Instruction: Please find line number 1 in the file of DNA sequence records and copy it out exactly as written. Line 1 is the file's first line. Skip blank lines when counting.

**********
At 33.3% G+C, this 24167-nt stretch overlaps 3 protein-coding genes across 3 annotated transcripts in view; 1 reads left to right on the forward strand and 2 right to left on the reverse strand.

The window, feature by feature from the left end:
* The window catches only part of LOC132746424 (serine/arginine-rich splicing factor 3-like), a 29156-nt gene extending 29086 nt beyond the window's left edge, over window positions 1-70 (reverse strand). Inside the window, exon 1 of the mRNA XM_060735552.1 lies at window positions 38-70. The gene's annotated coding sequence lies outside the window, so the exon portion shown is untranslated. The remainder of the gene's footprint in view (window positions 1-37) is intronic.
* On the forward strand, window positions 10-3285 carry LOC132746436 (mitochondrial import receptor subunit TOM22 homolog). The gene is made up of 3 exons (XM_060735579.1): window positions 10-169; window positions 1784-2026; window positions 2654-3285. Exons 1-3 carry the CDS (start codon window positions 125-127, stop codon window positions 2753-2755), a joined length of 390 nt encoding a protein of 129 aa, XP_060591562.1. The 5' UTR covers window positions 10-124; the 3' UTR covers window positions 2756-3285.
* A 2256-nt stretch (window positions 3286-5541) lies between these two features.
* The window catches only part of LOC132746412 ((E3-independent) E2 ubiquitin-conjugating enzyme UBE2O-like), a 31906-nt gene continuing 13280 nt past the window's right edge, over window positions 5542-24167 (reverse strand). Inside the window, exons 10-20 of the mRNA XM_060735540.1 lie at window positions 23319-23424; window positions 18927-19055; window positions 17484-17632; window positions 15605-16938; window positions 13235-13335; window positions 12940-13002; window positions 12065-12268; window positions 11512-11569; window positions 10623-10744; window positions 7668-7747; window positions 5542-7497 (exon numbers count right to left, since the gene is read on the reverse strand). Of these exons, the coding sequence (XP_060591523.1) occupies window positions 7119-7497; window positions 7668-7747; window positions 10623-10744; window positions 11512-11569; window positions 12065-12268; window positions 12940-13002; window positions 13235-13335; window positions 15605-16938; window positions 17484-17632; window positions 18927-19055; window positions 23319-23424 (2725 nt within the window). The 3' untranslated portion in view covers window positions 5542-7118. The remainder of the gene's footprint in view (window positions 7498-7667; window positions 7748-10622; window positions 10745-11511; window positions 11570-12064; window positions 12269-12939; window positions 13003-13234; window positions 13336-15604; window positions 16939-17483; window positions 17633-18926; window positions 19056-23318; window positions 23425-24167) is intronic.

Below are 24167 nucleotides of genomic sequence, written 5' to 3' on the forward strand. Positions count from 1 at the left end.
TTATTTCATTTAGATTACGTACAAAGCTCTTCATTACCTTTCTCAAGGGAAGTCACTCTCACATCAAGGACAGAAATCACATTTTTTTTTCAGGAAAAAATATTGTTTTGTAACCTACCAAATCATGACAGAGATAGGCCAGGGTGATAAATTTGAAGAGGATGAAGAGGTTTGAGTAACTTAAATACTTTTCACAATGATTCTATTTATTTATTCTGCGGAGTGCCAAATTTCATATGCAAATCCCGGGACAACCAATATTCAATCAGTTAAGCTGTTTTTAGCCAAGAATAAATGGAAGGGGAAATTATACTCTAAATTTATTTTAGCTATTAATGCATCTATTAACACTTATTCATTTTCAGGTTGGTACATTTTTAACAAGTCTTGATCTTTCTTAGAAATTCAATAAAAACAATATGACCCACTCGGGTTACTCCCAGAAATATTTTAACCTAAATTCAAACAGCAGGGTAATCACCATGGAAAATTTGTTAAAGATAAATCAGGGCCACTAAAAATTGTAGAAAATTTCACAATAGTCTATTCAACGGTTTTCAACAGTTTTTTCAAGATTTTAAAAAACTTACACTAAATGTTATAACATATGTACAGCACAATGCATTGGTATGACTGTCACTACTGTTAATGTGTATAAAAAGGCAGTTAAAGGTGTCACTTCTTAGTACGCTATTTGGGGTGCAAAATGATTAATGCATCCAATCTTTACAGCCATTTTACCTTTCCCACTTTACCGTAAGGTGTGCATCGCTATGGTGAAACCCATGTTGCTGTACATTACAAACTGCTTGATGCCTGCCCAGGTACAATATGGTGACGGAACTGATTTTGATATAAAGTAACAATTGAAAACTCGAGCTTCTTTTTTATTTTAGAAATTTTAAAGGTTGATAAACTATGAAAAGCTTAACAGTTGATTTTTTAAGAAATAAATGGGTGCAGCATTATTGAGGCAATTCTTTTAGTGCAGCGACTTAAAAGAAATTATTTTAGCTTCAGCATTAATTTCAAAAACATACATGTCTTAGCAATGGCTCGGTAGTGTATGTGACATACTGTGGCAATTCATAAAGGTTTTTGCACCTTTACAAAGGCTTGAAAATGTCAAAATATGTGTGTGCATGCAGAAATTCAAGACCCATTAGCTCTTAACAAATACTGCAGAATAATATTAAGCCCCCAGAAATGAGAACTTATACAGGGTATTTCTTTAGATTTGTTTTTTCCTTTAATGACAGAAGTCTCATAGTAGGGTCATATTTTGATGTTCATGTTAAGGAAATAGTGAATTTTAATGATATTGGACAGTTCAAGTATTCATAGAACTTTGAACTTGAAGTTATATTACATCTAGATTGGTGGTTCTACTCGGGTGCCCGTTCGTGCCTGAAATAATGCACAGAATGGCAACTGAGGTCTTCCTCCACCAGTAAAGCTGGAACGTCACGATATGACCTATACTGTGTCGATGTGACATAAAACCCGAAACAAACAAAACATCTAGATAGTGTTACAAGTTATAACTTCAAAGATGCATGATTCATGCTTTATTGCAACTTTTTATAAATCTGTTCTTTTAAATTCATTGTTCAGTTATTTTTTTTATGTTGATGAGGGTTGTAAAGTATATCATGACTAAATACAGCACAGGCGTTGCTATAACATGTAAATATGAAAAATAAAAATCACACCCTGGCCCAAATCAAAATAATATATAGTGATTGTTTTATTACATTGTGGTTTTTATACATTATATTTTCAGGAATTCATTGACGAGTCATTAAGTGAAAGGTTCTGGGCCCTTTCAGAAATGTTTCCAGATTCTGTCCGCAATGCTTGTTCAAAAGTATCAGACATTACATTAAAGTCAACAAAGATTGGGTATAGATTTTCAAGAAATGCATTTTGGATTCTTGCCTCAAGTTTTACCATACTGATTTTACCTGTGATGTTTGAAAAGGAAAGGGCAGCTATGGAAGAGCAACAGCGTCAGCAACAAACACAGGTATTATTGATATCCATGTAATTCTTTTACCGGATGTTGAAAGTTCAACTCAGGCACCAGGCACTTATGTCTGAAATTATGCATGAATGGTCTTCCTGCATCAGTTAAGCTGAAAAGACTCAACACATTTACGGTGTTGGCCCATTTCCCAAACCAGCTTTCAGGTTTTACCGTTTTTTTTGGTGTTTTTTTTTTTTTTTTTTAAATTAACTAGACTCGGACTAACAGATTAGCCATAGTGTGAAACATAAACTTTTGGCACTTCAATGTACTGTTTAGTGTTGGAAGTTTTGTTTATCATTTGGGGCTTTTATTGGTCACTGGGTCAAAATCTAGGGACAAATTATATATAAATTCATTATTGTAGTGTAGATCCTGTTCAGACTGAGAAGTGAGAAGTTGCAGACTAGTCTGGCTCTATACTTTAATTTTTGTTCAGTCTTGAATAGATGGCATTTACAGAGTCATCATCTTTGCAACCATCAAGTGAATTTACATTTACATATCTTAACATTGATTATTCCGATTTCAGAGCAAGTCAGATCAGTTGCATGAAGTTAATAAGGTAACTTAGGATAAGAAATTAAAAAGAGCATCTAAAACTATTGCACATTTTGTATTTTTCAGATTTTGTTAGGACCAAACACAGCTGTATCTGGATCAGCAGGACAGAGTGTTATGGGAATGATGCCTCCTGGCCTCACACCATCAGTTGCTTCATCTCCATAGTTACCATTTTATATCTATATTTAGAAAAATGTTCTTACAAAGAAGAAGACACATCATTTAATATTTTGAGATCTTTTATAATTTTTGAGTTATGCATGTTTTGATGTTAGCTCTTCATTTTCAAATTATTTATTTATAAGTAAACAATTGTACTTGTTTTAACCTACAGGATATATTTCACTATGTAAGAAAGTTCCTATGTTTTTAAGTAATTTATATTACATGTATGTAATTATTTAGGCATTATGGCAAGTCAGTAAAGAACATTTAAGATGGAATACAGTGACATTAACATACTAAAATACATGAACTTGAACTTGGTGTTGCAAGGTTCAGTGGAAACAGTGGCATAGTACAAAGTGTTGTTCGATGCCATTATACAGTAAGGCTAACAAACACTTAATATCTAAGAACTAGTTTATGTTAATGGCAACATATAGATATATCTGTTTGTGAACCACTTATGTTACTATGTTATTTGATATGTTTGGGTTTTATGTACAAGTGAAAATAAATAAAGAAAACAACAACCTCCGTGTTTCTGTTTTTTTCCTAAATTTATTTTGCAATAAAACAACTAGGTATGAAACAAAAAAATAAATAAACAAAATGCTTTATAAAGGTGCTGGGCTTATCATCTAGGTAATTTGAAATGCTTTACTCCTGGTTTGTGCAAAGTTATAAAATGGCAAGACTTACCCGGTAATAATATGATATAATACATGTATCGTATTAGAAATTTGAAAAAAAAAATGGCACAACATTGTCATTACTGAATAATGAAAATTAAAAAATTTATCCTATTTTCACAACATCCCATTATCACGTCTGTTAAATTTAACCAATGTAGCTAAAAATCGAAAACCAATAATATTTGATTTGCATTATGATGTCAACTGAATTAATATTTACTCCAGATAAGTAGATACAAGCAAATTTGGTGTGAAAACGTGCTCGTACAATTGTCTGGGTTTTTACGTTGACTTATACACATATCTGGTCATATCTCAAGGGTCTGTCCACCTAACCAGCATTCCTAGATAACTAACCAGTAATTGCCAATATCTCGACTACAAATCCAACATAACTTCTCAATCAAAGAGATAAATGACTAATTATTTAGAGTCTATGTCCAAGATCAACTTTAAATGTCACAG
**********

At 33.3% G+C, this 24167-nt stretch overlaps 3 protein-coding genes across 3 annotated transcripts in view; 1 reads left to right on the forward strand and 2 right to left on the reverse strand.